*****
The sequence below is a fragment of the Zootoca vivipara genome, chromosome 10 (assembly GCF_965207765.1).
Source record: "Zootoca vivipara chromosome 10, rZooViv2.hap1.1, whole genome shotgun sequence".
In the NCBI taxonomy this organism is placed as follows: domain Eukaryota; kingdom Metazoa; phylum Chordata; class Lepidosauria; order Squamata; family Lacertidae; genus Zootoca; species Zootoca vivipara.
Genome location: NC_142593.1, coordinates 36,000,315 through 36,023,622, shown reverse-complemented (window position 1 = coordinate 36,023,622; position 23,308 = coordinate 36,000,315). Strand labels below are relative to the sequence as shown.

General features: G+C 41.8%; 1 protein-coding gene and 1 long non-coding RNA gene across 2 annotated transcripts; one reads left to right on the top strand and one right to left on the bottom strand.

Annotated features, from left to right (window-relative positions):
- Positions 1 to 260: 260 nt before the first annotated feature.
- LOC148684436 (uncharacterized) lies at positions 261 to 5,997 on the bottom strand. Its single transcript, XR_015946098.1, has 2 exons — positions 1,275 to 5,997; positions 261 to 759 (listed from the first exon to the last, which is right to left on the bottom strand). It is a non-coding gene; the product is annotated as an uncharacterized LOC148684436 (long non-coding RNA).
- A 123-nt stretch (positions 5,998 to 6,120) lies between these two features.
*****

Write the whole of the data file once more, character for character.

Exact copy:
The sequence below is a fragment of the Zootoca vivipara genome, chromosome 10 (assembly GCF_965207765.1).
Source record: "Zootoca vivipara chromosome 10, rZooViv2.hap1.1, whole genome shotgun sequence".
In the NCBI taxonomy this organism is placed as follows: domain Eukaryota; kingdom Metazoa; phylum Chordata; class Lepidosauria; order Squamata; family Lacertidae; genus Zootoca; species Zootoca vivipara.
Genome location: NC_142593.1, coordinates 36,000,315 through 36,023,622, shown reverse-complemented (window position 1 = coordinate 36,023,622; position 23,308 = coordinate 36,000,315). Strand labels below are relative to the sequence as shown.

General features: G+C 41.8%; 1 protein-coding gene and 1 long non-coding RNA gene across 2 annotated transcripts; one reads left to right on the top strand and one right to left on the bottom strand.

Annotated features, from left to right (window-relative positions):
- Positions 1 to 260: 260 nt before the first annotated feature.
- LOC148684436 (uncharacterized) lies at positions 261 to 5,997 on the bottom strand. Its single transcript, XR_015946098.1, has 2 exons — positions 1,275 to 5,997; positions 261 to 759 (listed from the first exon to the last, which is right to left on the bottom strand). It is a non-coding gene; the product is annotated as an uncharacterized LOC148684436 (long non-coding RNA).
- A 123-nt stretch (positions 5,998 to 6,120) lies between these two features.